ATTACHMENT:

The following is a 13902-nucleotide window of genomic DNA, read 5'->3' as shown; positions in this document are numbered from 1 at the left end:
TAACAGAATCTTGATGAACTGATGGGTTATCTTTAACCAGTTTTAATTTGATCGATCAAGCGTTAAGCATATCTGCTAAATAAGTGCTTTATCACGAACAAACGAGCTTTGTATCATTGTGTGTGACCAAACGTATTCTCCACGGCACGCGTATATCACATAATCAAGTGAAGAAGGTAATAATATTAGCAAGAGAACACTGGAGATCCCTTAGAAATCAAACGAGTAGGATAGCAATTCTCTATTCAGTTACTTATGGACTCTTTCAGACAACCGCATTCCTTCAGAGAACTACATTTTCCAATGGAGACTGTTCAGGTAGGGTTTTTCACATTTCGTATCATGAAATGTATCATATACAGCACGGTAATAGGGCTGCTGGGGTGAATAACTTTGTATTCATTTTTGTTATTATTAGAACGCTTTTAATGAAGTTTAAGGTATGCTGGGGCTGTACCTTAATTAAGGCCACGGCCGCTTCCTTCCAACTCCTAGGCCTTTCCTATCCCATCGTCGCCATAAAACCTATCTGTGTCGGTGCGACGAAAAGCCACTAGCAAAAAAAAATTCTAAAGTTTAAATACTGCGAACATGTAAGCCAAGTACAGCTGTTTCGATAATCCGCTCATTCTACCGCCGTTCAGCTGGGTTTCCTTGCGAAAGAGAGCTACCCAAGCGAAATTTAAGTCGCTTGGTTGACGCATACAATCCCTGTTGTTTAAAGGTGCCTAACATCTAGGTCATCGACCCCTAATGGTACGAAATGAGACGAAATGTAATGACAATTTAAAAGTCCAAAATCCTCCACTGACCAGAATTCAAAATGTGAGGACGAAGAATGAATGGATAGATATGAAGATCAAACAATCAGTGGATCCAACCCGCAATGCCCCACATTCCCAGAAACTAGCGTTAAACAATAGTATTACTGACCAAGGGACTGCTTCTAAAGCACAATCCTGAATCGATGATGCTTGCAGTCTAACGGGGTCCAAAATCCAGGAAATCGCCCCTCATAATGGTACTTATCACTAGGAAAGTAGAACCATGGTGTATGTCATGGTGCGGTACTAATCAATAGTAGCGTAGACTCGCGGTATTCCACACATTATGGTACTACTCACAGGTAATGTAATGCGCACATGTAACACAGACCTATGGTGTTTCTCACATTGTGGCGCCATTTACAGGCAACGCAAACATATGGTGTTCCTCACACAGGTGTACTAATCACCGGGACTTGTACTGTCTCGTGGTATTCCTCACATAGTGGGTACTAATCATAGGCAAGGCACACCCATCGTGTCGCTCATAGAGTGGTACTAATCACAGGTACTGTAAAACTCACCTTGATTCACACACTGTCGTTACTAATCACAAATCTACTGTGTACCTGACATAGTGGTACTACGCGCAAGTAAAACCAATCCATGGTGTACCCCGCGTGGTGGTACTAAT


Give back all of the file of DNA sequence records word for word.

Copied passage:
The following is a 13902-nucleotide window of genomic DNA, read 5'->3' as shown; positions in this document are numbered from 1 at the left end:
TAACAGAATCTTGATGAACTGATGGGTTATCTTTAACCAGTTTTAATTTGATCGATCAAGCGTTAAGCATATCTGCTAAATAAGTGCTTTATCACGAACAAACGAGCTTTGTATCATTGTGTGTGACCAAACGTATTCTCCACGGCACGCGTATATCACATAATCAAGTGAAGAAGGTAATAATATTAGCAAGAGAACACTGGAGATCCCTTAGAAATCAAACGAGTAGGATAGCAATTCTCTATTCAGTTACTTATGGACTCTTTCAGACAACCGCATTCCTTCAGAGAACTACATTTTCCAATGGAGACTGTTCAGGTAGGGTTTTTCACATTTCGTATCATGAAATGTATCATATACAGCACGGTAATAGGGCTGCTGGGGTGAATAACTTTGTATTCATTTTTGTTATTATTAGAACGCTTTTAATGAAGTTTAAGGTATGCTGGGGCTGTACCTTAATTAAGGCCACGGCCGCTTCCTTCCAACTCCTAGGCCTTTCCTATCCCATCGTCGCCATAAAACCTATCTGTGTCGGTGCGACGAAAAGCCACTAGCAAAAAAAAATTCTAAAGTTTAAATACTGCGAACATGTAAGCCAAGTACAGCTGTTTCGATAATCCGCTCATTCTACCGCCGTTCAGCTGGGTTTCCTTGCGAAAGAGAGCTACCCAAGCGAAATTTAAGTCGCTTGGTTGACGCATACAATCCCTGTTGTTTAAAGGTGCCTAACATCTAGGTCATCGACCCCTAATGGTACGAAATGAGACGAAATGTAATGACAATTTAAAAGTCCAAAATCCTCCACTGACCAGAATTCAAAATGTGAGGACGAAGAATGAATGGATAGATATGAAGATCAAACAATCAGTGGATCCAACCCGCAATGCCCCACATTCCCAGAAACTAGCGTTAAACAATAGTATTACTGACCAAGGGACTGCTTCTAAAGCACAATCCTGAATCGATGATGCTTGCAGTCTAACGGGGTCCAAAATCCAGGAAATCGCCCCTCATAATGGTACTTATCACTAGGAAAGTAGAACCATGGTGTATGTCATGGTGCGGTACTAATCAATAGTAGCGTAGACTCGCGGTATTCCACACATTATGGTACTACTCACAGGTAATGTAATGCGCACATGTAACACAGACCTATGGTGTTTCTCACATTGTGGCGCCATTTACAGGCAACGCAAACATATGGTGTTCCTCACACAGGTGTACTAATCACCGGGACTTGTACTGTCTCGTGGTATTCCTCACATAGTGGGTACTAATCATAGGCAAGGCACACCCATCGTGTCGCTCATAGAGTGGTACTAATCACAGGTACTGTAAAACTCACCTTGATTCACACACTGTCGTTACTAATCACAAATCTACTGTGTACCTGACATAGTGGTACTACGCGCAAGTAAAACCAATCCATGGTGTACCCCGCGTGGTGGTACTAAT